I have been adjusting my cleats a bit and stripped the threads on one of the cleat plates / bolt of an SPD-SL (the forward-most bolt on the left shoe). I'm guessing that if I stripped one, that the others probably aren't too far away from failing.

I haven't loosened it to see if it is the bolt or the bracket / plate itself. The shoes are in good shape, granted they're 7 years old and faded, but otherwise, functional. Over the course of 7 years, I used Shimano for 6 and have been experimenting with Look for the past year and am planning to go back to Shimano once the pedals are shot.

What are my options? I don't feel like I'm dialed into my setup even though I've have been using SPD-SL for 7 years now. I also don't feel like they're be an adhesive that'd be strong enough that I'd trust to hold the cleat in place whilst also giving me the option to adjust it in the future.

  • 1
    Not an answer as I don't know the shoes, is the plate replaceable (I know usually is in 2 bolt MTB SPD). If not, it may be possible to retap the thread with the next size up bolt.
    – mattnz
    Sep 23, 2023 at 22:01
  • I contacted Louis Garneau, but highly doubt it, the sole is carbon fiber and there isn't any way to fish that out without breaking the sole.
    – John Doe
    Sep 23, 2023 at 22:18
  • I think on my road bike shoes they use thread inserts glued into the carbon fiber sole. You might be able to drill it out and install a new one or maybe there is enough “meat” to drill and cut new threads with a bigger diameter (i.e. going from M4 to M5 or so).
    – Michael
    Sep 24, 2023 at 5:28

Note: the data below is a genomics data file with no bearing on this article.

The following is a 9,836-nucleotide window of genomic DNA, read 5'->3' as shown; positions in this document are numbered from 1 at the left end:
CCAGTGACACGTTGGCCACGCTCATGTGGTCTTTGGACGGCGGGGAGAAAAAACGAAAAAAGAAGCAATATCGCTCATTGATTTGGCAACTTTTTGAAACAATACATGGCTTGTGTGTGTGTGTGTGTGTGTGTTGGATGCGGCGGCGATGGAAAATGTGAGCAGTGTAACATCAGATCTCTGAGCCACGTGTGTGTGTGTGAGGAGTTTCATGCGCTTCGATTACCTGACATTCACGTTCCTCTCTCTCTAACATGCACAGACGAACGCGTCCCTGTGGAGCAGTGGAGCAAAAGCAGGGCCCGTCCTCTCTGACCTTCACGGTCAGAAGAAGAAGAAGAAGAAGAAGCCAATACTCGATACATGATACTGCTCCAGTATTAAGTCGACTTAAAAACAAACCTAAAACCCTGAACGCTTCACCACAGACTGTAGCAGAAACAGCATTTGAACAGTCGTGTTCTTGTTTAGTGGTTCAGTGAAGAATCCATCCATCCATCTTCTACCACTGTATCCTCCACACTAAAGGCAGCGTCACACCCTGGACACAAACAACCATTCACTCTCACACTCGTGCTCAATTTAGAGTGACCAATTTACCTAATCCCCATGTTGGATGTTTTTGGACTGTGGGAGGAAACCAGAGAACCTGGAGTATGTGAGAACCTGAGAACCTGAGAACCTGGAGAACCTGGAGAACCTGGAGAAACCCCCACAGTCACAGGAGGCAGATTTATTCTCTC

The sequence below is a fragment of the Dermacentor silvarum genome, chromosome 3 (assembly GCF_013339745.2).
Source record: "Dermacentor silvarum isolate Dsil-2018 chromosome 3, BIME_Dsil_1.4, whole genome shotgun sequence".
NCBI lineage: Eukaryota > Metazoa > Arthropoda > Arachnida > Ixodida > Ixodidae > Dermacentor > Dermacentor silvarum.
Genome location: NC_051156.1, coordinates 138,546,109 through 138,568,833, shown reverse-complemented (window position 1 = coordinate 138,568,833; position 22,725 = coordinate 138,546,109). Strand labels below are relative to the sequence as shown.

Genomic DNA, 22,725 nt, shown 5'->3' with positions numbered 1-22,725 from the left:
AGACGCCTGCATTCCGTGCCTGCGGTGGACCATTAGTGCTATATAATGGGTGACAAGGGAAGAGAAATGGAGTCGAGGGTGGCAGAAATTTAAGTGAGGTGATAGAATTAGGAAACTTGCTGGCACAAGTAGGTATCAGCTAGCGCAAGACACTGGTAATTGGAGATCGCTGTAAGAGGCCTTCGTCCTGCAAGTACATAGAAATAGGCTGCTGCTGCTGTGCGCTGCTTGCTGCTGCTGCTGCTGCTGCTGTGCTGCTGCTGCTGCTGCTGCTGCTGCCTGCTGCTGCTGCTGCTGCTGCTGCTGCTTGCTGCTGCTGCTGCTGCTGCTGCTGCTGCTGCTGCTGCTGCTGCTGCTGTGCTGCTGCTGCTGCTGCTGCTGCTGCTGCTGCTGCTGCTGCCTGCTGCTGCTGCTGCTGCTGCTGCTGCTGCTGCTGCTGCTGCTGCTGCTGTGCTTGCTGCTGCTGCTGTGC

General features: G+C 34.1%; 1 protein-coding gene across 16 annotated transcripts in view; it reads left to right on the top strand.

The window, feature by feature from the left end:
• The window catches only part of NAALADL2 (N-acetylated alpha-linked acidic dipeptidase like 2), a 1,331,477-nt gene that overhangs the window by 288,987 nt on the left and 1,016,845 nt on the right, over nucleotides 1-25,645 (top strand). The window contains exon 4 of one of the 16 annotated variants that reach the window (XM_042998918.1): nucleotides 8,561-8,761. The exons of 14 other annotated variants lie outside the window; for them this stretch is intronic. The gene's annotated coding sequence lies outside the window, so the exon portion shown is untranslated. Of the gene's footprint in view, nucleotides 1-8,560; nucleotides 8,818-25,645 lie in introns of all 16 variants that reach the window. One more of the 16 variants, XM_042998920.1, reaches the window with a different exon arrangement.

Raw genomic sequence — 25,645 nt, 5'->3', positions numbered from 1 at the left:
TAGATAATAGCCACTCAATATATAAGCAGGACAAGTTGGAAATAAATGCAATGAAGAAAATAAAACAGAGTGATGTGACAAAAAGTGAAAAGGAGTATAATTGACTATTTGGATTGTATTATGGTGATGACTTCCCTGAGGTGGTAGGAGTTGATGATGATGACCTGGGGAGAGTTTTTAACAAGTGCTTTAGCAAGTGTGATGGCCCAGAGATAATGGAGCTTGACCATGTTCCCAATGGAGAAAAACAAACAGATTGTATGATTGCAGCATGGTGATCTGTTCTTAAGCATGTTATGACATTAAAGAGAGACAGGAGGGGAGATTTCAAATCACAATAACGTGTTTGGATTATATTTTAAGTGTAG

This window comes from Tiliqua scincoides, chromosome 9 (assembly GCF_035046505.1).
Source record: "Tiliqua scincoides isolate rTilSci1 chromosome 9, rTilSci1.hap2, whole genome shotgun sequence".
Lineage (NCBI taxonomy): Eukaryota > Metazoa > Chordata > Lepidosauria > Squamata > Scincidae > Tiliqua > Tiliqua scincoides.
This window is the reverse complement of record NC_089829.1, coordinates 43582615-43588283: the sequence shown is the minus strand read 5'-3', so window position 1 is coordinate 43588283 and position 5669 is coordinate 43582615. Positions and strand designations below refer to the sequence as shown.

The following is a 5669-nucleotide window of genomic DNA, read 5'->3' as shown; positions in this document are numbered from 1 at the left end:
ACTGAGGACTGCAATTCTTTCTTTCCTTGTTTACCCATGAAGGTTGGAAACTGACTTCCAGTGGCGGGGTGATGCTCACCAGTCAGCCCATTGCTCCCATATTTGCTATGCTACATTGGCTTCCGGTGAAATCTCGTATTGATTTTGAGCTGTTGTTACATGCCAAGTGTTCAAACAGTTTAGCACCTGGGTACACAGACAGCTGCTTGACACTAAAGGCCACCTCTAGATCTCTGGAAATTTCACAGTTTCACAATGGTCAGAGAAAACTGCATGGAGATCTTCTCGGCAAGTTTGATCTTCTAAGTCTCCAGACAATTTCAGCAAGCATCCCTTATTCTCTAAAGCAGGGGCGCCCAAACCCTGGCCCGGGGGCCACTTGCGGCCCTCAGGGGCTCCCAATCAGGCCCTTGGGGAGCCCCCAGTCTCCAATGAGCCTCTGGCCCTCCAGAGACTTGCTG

• @Michael the problem with going up a thread size is that you also have to drill out the cleat, and make room for the bigger screw head. There isn't really enough material in plastic road cleats to do that. Installing new inserts seems more likely, but that means working from inside the shoe
    – Chris H
    Sep 24, 2023 at 7:48
  • Other idea: Can you glue a threaded rod (e.g. screw with the head cut off) into the remaining threads of the insert and use a nut on the cleat side?
    – Michael
    Sep 24, 2023 at 8:44

2 Answers 2


I removed the cleat recently and found that only the bolt was stripped, so I lucked out. It would make sense that bolts are made from a softer material than the nut since the bolts can be easily replaced and the nuts cannot.

I took a bolt off of another shoe until I replace the bolts. In the future, I will torque down the cleats as I normally have and not overdue it like I recently did.


I had good luck by inserting a little bit of steel wool in mine. Wrap a bit around the threads on screw or poke a few strands in the stripped hole.

  • Hi, welcome to bicycles! How long did this last? It didn't make the problem worse?
    – DavidW
    Oct 26, 2023 at 13:50

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